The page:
A 60-year-old woman in Nottingham, England, was sentenced to 32 months in prison after pleading guilty to perverting the course of justice between June 2019 and February 2020.
Local newspaper the Mansifeld and Ashfield Chad reported that Lena Hallam falsely accused her ex-husband of rape after he tried to move on with his life and met someone new. Hallam was also reportedly abusive to the man prior to their relationship ending and her falsely accusing him of rape. The “final straw,” the Chad reported, came when Hallam threw a table at the man.
“Despite this, they continued to have an ‘amicable relationship’ and would meet on Sundays to have sex and spend the day together,” the outlet reported, citing information presented in court. “She bought ‘risque lingerie’ in anticipation of meeting on Sunday, June 30, 2019, when they had consensual sex and later told friends how much she enjoyed it.”
Shortly after, however, the man told her he wanted to move on with his life, having met a woman in Thailand while on vacation. Prosecutor Stuart Lody told Nottingham Crown Court that Hallam’s “love turned into rage” after learning this.
“It may have been that he would have ended up in the dock were it not for two factors,” Lody said, according to the Chad. The first factor was what Lody described as the “assiduous detective work” of detective constable Rachel Sissions, who initially suspected Hallam was lying. The second factor was Hallam’s attempts to “embroil friends in her lies,” Lody said, describing how Hallam spread rumors on Facebook that her ex was “a thief, had raped her, and was generally a bad man.” A friend of Hallam’s actually told police that “they were about to be lied to.” Hallam’s friend also told police that the bruises Hallam claimed she received from the “rape” were actually caused by a medical condition.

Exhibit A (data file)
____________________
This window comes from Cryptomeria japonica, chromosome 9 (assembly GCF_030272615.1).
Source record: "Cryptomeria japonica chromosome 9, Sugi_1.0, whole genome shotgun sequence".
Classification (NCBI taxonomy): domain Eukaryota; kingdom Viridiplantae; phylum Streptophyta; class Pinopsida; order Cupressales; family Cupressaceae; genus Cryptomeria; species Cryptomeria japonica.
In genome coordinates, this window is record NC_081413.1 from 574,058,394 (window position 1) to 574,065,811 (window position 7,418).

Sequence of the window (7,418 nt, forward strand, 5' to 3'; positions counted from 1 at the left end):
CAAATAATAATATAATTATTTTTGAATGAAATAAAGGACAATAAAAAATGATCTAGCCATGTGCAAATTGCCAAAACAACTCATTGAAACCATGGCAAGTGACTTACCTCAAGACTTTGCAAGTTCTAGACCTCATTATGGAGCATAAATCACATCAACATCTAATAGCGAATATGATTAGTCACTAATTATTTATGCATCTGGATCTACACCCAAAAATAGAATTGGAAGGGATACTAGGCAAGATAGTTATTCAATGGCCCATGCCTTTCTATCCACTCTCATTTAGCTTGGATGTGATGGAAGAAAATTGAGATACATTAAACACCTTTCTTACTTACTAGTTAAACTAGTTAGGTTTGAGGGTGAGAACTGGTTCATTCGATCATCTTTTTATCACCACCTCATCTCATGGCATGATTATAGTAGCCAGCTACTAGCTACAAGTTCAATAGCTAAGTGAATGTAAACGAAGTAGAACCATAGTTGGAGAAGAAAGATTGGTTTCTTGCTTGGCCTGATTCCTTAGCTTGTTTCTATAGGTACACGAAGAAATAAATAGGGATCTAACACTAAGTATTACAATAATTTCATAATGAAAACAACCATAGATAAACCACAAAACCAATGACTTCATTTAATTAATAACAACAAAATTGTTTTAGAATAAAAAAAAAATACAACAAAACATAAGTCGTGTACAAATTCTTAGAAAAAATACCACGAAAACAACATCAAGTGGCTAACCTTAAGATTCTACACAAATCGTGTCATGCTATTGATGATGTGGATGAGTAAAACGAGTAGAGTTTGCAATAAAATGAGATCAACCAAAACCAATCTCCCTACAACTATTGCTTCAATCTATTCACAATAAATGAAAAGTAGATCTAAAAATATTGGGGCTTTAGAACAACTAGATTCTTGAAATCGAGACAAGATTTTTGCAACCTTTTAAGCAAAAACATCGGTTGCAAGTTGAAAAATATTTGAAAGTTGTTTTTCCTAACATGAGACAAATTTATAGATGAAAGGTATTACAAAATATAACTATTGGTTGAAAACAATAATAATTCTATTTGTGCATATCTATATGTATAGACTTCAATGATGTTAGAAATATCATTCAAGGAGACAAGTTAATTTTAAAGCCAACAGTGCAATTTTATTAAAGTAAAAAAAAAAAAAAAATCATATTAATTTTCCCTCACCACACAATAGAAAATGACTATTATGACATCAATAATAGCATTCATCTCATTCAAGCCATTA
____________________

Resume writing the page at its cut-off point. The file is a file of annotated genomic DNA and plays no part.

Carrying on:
Police also reviewed text messages between Hallam and her ex-husband that showed the truth.
Hallam’s ex-husband told the court that he was paranoid that her false accusations would make people believe he was a sex offender.
Even though she pleaded guilty, Hallam maintained she was telling the truth, which led to her relatively lengthy prison sentence. Most women who make false accusations – even against named individuals who see their reputations harmed – receive little to no jail time.
Digby Johnson, who mitigated on behalf of Hallam, sought sympathy for the woman because she had not prior convictions and had a disabled daughter.
“In her mind they were going to spend the rest of their lives together,” Johnson said of Hallam’s thoughts regarding her ex-husband. He added that their “ongoing contact” was “confusing” to Hallam.
“It’s clear that her obsession with him is certainly something that festers within her,” Johnson said. “She feels she was used. She has responded in a criminal way. She bitterly regrets the effect this will have on her daughter.”
Judge Stuart Rafferty, however, didn’t mince words when he addressed Hallam’s deceit.
“You had every opportunity to say either, ‘I have made a mistake’, or ‘actually it didn’t happen,’” Rafferty said. “Even now you steadfastly refuse to do it. Why? Undoubtedly the answer lies within the psychological report. You need to feel loved because of things that may or may not have happened in your past.”
Rafferty added that he may have had more sympathy for Hallam if she had sought help, but instead it appeared her “rigidity of thinking” was likely “untreatable.
“You were prepared to cause other people to commit other criminal offences to support you,” Rafferty added before sentencing Hallam to 32 months in prison and a enacting a restraining order.